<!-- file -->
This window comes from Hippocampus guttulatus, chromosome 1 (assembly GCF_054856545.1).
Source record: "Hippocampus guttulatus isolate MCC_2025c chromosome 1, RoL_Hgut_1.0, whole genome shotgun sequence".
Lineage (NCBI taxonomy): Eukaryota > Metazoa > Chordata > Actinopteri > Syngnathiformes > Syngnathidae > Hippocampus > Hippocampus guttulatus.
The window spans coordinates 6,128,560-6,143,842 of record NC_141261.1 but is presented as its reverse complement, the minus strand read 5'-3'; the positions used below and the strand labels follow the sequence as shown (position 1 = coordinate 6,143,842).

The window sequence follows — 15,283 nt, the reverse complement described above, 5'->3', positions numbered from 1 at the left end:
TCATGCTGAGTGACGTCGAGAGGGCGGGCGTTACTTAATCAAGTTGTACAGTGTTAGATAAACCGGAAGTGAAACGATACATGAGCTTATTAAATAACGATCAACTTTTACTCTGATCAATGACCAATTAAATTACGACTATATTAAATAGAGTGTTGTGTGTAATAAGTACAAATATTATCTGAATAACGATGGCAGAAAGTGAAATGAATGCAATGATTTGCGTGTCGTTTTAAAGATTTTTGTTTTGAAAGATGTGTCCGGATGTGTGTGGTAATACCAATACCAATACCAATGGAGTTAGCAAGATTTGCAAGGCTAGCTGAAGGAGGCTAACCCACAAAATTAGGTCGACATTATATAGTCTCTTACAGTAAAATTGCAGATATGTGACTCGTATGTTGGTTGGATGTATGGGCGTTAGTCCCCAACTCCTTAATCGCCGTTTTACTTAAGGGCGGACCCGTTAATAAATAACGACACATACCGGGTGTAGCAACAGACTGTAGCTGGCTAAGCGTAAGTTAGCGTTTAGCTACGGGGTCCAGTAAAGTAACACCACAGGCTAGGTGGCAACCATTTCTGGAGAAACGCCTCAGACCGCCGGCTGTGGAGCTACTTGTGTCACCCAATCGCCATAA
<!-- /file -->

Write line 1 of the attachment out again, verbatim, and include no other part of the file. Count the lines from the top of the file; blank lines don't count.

This window comes from Hippocampus guttulatus, chromosome 1 (assembly GCF_054856545.1).